DayBreaks for 09/22/11 – A Defective Understanding of Suffering
How do you feel about suffering? A rather silly question, isn’t it? How many people do you know who run around shouting, “Hurray! I’m suffering!” Not many, I’m sure. Especially not in America. In this country we have sufficient means to alleviate much of the suffering we face physically: various pain medications can be bought over the counter that do a great job of taking away pain. And if those aren’t enough, there are VERY powerful medications that are available only by prescription. There are many drugs on the market to help Americans escape from emotional and psychological pain, too. And the offices of counselors, psychologists and psychiatrists are jam packed with people trying to escape the pain of their daily lives, or at the very least, learn to cope with it. What America, and American Christians in particular, seem to struggle to grasp is that suffering, while painful, should be an intrinsic part of our life in Christ and not something we try to avoid at all costs.
Ajith Fernando, a Christian leader from Sri Lanka who ministers to the urban poor, writes:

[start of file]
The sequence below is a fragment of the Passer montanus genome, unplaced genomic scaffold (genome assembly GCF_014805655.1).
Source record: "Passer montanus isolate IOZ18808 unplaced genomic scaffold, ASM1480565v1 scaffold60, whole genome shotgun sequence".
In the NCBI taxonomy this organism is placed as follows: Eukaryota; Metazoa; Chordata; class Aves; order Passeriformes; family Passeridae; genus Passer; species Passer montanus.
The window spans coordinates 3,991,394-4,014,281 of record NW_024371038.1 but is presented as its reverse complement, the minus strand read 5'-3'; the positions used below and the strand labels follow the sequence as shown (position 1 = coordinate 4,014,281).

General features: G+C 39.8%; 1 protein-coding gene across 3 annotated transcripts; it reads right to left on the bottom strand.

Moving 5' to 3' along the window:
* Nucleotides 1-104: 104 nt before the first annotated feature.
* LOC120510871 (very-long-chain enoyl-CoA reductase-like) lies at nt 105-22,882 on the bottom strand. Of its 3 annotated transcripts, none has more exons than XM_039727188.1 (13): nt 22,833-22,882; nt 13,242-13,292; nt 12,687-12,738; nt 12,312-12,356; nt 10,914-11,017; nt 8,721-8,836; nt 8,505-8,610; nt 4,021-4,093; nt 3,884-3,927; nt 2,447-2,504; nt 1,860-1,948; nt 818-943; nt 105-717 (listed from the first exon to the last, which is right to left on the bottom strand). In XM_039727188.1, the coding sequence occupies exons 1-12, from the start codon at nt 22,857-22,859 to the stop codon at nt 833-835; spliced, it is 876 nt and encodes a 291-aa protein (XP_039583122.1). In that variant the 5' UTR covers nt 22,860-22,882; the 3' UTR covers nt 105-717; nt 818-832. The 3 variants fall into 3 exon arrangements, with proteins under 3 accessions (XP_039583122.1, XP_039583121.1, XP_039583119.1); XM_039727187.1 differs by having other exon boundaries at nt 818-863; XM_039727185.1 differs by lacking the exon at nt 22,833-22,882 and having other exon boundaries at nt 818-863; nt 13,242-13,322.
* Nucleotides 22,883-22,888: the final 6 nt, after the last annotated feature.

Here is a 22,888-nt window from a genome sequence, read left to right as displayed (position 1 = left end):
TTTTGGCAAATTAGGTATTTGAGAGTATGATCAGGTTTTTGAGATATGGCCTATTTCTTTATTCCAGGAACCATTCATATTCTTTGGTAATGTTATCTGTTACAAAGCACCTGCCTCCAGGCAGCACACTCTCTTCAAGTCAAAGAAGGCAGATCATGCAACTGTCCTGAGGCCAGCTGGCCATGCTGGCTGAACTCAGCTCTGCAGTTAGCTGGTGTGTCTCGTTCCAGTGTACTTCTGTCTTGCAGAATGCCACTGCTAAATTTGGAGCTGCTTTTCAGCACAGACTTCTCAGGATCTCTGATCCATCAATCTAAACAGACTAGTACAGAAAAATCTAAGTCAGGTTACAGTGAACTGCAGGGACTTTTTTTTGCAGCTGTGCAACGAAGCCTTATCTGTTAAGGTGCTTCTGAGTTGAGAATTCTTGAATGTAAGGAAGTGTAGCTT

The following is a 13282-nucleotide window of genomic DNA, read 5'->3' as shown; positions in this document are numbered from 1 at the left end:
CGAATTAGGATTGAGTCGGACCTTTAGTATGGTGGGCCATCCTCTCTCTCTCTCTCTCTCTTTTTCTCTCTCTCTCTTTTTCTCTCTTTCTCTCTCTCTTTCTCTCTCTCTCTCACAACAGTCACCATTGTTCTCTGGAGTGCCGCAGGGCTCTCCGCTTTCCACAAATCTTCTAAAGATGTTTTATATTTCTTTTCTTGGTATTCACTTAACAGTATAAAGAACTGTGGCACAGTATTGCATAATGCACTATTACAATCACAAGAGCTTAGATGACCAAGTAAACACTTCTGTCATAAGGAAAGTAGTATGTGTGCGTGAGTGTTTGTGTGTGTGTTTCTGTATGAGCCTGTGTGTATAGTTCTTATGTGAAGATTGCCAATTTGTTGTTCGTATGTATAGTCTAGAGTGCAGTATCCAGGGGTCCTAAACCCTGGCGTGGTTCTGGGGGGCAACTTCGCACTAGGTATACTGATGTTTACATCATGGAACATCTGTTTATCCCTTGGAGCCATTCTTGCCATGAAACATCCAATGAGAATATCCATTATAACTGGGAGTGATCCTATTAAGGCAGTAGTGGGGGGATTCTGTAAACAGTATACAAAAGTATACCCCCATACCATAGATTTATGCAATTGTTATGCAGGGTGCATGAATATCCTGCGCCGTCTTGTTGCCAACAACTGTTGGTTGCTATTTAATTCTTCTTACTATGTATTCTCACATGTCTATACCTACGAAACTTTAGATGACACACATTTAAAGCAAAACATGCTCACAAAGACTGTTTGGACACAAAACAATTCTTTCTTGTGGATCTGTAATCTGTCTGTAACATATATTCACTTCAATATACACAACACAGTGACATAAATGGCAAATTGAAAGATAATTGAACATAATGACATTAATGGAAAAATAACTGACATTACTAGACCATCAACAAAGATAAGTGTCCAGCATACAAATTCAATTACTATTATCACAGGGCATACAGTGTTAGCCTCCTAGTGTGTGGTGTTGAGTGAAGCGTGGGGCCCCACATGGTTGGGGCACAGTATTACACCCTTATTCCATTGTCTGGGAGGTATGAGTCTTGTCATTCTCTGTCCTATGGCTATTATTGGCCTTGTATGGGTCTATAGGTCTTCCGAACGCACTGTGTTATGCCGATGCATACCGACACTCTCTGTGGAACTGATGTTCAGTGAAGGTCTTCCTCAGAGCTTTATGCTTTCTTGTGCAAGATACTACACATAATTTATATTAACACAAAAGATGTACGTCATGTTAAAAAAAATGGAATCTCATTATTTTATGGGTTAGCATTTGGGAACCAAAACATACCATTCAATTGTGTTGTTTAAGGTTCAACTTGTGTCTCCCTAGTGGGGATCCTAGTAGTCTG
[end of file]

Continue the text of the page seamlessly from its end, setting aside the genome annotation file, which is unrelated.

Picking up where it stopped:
“The church in each culture has its own special challenges—theological blind spots that hinder Christians from growing to full maturity in Christ …. I think one of the most serious theological blind spots in the western church is a defective understanding of suffering. There seems to be a lot of reflection on how to avoid suffering and on what to do when we hurt. We have a lot of teaching about escape from suffering and therapy for suffering, but there is inadequate teaching about the theology of suffering ….
“The “good life,” comfort, convenience, and a painless life have become necessities that people view as basic rights. If they do not have these, they think something has gone wrong …. One of the results of this attitude is a severe restriction of spiritual growth, for God intends us to grow through trials. – Ajith Fernando, The Call to Joy and Pain (Crossway Books, 2007), pp. 51-52
Instead, be very glad—for these trials make you partners with Christ in his suffering, so that you will have the wonderful joy of seeing his glory when it is revealed to all the world. – 1 Peter 4:13
PRAYER: Help us to accept suffering as an inseparable, and valuable, part of our life in You, Lord Jesus, and to give thanks for the chance to join you in your suffering. In Jesus’ name, Amen.
Copyright 2011 by Galen C. Dalrymple.
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